City of Milwaukee officials hope the Northwestern Mutual project provides momentum for more development in downtown Milwaukee. One proposed downtown office project that could break ground in 2014 is the 17-story, 358,000-square-foot office building planned by Irgens at 833 E. Michigan St. The building would be built one block south of the new Northwestern Mutual Tower and it would be anchored by the Godfrey & Kahn law firm.

“This project will happen,” Landowski predicted. “They will break ground in spring.” His firm will be a tenant in the building and is leasing space in the project for Irgens.

Just east of the 833 E. Michigan St. site is where developer Rick Barrett plans to build The Couture, a 44-story mixed-use tower that will include a hotel, luxury apartments and retail space. But the project faces a potential legal challenge from parks advocacy group Preserve Our Parks, which says the site was originally in the Lake Michigan lakebed and that the state’s public trust doctrine forbids private development there.

Northwestern Mutual is not the only insurance company in southeastern Wisconsin that is planning a massive expansion of its corporate headquarters. Sheboygan-based property and casualty insurer Acuity plans to build a $130 million, 260,000-square-foot expansion of its corporate headquarters at 2800 S. Taylor Drive Acuity’s headquarters, which was last expanded in 2004, currently has 400,000 square feet of space and houses about 800 of the company’s 980 employees. Once the expansion is complete, the 660,000-square-foot facility will have space for 1,600 employees. The project is only the first phase of a 20-year headquarters expansion plan for Acuity. In 20 years the company plans to expand its headquarters to 2 million square feet of space, enough space to accommodate 4,000 employees.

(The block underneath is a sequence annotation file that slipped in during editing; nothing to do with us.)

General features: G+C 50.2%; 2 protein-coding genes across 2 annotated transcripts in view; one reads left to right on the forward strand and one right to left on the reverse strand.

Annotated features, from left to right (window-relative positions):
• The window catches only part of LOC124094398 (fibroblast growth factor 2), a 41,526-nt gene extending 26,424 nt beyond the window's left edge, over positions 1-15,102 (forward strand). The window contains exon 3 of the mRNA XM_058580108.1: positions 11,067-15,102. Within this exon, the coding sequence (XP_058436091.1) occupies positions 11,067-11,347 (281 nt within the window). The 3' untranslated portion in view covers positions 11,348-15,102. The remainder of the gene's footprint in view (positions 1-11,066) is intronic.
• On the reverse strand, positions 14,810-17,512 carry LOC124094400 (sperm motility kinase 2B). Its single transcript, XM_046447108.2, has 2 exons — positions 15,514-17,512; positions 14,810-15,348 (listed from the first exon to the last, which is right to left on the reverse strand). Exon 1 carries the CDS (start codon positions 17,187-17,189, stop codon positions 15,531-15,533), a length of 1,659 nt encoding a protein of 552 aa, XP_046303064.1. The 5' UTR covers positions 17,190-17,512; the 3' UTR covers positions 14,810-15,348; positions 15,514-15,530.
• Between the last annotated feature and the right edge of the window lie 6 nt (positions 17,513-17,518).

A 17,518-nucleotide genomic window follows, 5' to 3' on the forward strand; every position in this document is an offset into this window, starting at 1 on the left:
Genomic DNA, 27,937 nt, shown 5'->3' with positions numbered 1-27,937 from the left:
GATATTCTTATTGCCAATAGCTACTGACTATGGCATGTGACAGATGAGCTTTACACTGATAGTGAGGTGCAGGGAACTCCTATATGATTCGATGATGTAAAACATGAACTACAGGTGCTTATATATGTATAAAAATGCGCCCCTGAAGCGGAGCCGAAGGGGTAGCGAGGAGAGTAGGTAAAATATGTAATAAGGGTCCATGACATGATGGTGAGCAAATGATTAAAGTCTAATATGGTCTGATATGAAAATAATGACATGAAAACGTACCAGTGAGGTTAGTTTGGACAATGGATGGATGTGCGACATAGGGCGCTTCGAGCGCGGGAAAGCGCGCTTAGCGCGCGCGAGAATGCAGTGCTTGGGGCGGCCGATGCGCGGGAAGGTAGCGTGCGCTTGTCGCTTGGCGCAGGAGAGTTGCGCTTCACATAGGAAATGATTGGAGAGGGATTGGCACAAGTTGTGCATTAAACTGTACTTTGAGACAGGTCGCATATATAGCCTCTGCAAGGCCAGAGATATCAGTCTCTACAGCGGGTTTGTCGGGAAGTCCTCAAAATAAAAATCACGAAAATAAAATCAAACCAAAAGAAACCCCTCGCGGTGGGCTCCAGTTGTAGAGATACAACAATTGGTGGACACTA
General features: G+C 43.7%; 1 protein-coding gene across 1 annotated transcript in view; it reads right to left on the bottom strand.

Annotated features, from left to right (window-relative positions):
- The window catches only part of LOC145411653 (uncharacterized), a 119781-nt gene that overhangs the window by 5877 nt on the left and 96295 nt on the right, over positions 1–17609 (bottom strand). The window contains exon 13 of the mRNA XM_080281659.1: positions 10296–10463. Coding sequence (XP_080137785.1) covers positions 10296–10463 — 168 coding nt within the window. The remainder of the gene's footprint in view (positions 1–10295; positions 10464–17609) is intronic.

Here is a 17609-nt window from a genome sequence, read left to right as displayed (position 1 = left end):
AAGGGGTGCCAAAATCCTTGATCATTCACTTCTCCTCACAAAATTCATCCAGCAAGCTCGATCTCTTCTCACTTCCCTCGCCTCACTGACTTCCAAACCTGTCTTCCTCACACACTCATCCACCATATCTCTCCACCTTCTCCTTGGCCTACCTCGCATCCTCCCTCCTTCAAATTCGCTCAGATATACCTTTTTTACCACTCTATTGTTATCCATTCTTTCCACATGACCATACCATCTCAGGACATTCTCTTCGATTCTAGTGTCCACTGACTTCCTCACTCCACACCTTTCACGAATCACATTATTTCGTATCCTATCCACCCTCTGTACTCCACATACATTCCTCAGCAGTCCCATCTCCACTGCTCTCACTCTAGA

One major retail project will be completed in 2014 and several others will break ground.

The first phase of Chicago-based HSA Commercial’s mixed-use Mayfair Collection project, northeast of U.S. Highway 45 and Burleigh Street in Wauwatosa, will be complete in April. The first phase of Mayfair Collection will have 270,000 square feet of retail space and tenants will include Nordstrom Rack, Saks Fifth Avenue OFF 5th, Dick’s Sporting Goods, Old Navy and Ulta Beauty.

“The opening of Mayfair Collection will be a huge success this year,” said Peter Glaser, first vice president for CBRE in Milwaukee. “This center will fill a void for larger promotional retailers who want to be located near Mayfair Mall.”

Also in Wauwatosa, a 138,000-square-foot Nordstrom store will be built at Mayfair Mall. Construction of the high end department store is expected to begin in February or March and the store is expected to open in the fall of 2015.

The Corners development, which will have 390,000 square feet of retail space, including a Von Maur department store, is expected to break ground this year on a 19-acre site at I-94, Bluemound Road and Barker Road in the Town of Brookfield. The project will also have about 160 luxury apartments developed by Mandel Group. Construction for The Corners is expected to begin in the spring of 2014 and could be complete in the fall of 2015.